Herein lies an important principle that until recently was difficult to communicate to a room full of style Nazis. Several years back we had a poster or two of the "That's not Uechi!!!" mindset who just didn't get it. If what someone else was doing didn't fit in with their narrow-minded, preconceived notions of what a particular style was, then they suffered an identity crisis. Never mind that Uechi Ryu is an open-handed, Boxer-Rebellion-era, Chinese style of combat and self-defense practiced in a contemporary tournament mindset Okinawa where tegumi used to rule. To make a long story short... the grappling in your Uechi Ryu has been there all along, as it has been in many traditional Okinawan styles. But with the sports obsession of many contemporary dojos, whole avenues of study have been abandoned and, with many, even forgotten.

One of the wonderful outcomes of the Marine Corp Martial Arts Program (MCMAP) is the rediscovery of the complete martial artist. The mindset of the Marine warrior isn't to score points. It is to control, maim, or kill - depending on the level of force permitted in whatever situation the Marine faces. That's a little different than tagging someone with a glove in a dojo duel with teacher keeping score.

If the training is correct, the style will reveal itself. Build it and it will come.

As for Stevie's experience... it goes both ways. I've seen "inbred" aikido dojos where the attackers were patsies for their dojo partners. And we've all seen the tournament dojos that are more obsessed with their trophies than they are the martial content of their kata. You cannot understand aikido if you don't know how to hit and be hit. And you cannot understand your karate kata if you don't know how to grapple. Yin needs yang, and vice versa. One cannot exist without the other.

Of COURSE Stevie's Kadena experience helped him with his MCMAP grappling. One needs the other to exist. But the truth of the matter is that yin should never be kept far from yang. They are both part of the same whole.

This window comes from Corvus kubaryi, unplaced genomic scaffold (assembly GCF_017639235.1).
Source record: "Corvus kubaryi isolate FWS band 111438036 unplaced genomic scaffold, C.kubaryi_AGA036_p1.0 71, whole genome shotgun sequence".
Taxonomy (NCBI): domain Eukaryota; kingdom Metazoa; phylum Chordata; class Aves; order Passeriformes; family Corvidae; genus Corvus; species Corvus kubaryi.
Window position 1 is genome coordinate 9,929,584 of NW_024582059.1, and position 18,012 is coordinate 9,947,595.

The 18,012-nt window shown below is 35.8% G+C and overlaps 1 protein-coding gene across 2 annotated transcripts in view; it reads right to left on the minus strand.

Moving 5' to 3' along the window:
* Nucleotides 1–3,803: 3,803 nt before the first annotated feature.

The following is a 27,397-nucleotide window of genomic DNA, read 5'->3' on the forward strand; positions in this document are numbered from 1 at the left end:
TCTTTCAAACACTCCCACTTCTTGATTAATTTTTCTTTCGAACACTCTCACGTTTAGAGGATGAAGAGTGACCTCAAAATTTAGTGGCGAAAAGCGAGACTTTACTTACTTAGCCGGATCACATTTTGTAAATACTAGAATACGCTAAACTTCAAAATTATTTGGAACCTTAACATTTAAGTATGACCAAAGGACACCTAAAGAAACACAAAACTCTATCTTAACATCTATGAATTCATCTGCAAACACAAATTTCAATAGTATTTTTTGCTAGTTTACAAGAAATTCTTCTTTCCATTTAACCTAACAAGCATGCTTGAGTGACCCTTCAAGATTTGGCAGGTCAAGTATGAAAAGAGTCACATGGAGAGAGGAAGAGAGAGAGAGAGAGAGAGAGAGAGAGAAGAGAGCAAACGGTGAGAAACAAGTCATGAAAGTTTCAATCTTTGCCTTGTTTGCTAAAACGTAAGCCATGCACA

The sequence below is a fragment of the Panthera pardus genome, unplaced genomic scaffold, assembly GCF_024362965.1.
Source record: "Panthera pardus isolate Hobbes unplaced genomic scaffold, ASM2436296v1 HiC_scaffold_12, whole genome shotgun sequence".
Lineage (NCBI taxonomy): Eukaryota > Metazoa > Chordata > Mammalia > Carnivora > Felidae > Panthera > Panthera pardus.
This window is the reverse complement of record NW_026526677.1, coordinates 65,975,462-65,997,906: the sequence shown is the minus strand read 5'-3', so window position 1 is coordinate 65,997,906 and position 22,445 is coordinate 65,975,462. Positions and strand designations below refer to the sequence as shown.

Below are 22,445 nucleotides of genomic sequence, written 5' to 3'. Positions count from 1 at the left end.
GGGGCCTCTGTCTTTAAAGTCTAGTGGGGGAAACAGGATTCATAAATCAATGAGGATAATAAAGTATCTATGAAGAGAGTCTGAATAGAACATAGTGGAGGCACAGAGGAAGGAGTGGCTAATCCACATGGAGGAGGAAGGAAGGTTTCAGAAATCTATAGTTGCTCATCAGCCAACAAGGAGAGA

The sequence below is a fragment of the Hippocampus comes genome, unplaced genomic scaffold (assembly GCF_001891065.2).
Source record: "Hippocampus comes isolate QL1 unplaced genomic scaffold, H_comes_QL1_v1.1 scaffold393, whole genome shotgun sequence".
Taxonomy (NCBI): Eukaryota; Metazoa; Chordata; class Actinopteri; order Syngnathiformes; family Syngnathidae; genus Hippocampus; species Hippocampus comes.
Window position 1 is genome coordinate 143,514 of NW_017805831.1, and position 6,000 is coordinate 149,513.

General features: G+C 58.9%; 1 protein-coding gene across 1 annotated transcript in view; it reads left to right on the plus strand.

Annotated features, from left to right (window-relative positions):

- Bill


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 Post subject: Re: Hapkido
PostPosted: Thu Dec 22, 2011 6:10 pm 
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Quote:
Several years back we had a poster or two of the "That's not Uechi!!!" mindset who just didn't get it. If what someone else was doing didn't fit in with their narrow-minded, preconceived notions of what a particular style was, then they suffered an identity crisis.


I am happy to say each of my sons are now x-training. The oldest is doing judo/jiu-jitsu in college, and the youngest is doing jiu-jitsu and kickboxing. :D

--------------------------------------------
Thanks for the feedback.


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 Post subject: Re: Hapkido
PostPosted: Fri Dec 23, 2011 1:40 am 
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Joined: Thu Mar 11, 1999 6:01 am
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Location: Richmond, VA --- Louisville, KY
KYUechi wrote:

I am happy to say each of my sons are now x-training. The oldest is doing judo/jiu-jitsu in college, and the youngest is doing jiu-jitsu and kickboxing. :D

--------------------------------------------
Thanks for the feedback.

Good stuff, and you are quite welcome.

The thing that sends some of these style Nazis to drinking is when I see moves from other styles in my root style. Understand that I didn't take a "random walk" journey through martial training. I tried very much to study styles and study from teachers that could shed light on my core. As a trained scientist and as an ENTP, it is my nature to see patterns. The epiphanies came in waves. A friend of mine once accused me of being like "The Borg" (from Star Trek, The Next Generation). But if you reduce everything you do to root principles, then the patterns are easier to see. The ultimate goal is to go beyond the style molds and have the fruits of your decades of labor emanate from within.

As for the style Nazis who are want to put a label on everything, well... what-ever! :lol:

- Bill